Urging the repeal of CT’s death penalty

STAMFORD —  Juan Roberto Meléndez-Colón, who spent 17 years on Florida’s death row before being exonerated, and Catherine Ednie of Stamford whose brother was murdered in 1995, will be sharing their tragic stories and calling for repeal of Connecticut’s death penalty this Sunday in Stamford.

Ednie, whose brother David Froehlich and four of his friends were murdered in Georgetown, will be representing a group of more than 100 murder victim family members in Connecticut who are opposed to capital punishment.

“My experience with the prosecution of my brother’s killer and my observance of our state’s use of the death penalty has led me to the conclusion that Connecticut’s death penalty divides and harms surviving family members,” Ednie said. “The death penalty here divides victims by attempting to reserve it for the ‘most heinous’ crimes, but every family who loses a loved one to murder sees their crime as the most heinous.”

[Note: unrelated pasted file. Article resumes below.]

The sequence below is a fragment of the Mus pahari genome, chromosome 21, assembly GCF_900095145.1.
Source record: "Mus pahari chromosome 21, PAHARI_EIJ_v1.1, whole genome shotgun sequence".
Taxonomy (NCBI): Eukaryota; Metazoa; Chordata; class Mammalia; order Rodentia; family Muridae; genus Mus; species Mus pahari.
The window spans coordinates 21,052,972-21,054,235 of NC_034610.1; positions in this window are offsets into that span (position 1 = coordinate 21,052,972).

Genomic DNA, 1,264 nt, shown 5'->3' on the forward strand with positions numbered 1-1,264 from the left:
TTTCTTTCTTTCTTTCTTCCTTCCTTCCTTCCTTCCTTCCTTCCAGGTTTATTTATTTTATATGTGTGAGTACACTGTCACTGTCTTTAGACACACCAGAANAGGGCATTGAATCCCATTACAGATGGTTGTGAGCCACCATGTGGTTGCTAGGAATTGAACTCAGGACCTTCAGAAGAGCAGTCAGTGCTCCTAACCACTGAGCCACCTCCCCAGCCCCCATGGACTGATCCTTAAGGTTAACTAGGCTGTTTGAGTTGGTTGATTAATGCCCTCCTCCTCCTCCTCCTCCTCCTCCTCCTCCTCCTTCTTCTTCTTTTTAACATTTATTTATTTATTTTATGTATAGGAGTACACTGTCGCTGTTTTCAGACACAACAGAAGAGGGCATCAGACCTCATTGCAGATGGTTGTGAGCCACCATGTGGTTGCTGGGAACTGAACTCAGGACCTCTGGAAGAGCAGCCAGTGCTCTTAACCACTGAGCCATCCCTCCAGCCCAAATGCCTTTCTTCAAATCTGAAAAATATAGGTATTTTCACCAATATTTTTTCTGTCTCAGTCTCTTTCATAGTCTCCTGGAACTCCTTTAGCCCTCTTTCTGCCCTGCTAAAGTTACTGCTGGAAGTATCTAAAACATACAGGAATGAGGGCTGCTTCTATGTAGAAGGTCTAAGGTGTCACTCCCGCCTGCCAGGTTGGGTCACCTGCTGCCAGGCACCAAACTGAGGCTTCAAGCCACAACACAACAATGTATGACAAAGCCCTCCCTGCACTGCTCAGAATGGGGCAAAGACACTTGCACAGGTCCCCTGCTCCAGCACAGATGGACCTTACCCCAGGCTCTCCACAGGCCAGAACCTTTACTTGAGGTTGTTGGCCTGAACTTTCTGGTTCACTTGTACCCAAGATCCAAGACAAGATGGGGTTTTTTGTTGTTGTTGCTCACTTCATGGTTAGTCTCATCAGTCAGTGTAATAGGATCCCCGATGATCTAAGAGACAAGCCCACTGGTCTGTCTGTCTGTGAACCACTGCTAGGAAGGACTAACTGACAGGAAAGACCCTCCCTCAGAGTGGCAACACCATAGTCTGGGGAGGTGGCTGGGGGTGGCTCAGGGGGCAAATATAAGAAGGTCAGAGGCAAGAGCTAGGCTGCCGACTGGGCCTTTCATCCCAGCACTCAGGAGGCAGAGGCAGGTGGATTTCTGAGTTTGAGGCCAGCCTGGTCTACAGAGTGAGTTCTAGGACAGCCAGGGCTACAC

Meléndez-Colón is among the 138 death row inmates in the U.S. to be exonerated based on innocence since 1973. He was convicted and sentenced in 1984 even though there was no physical evidence of any kind. After 16 long years, a transcript was found of the taped confession of the real killer. It was later determined that the prosecutor had withheld evidence.

“We must get rid of the death penalty because no matter how hard you try to fix the law, it is a human law, it is made and administered by humans and humans make mistakes,” Meléndez-Colón said. “Sooner or later a mistake will be made and an innocent person will be executed in Connecticut.”

When: Sunday, October 30th, 1:00pm 

Where: Faith Tabernacle Missionary Baptist Church

              29 Grove Street, Stamford 

Contact: Ben Jones, CNADP Executive Director

               860-231-1489      ben.jones@cnadp.org

 

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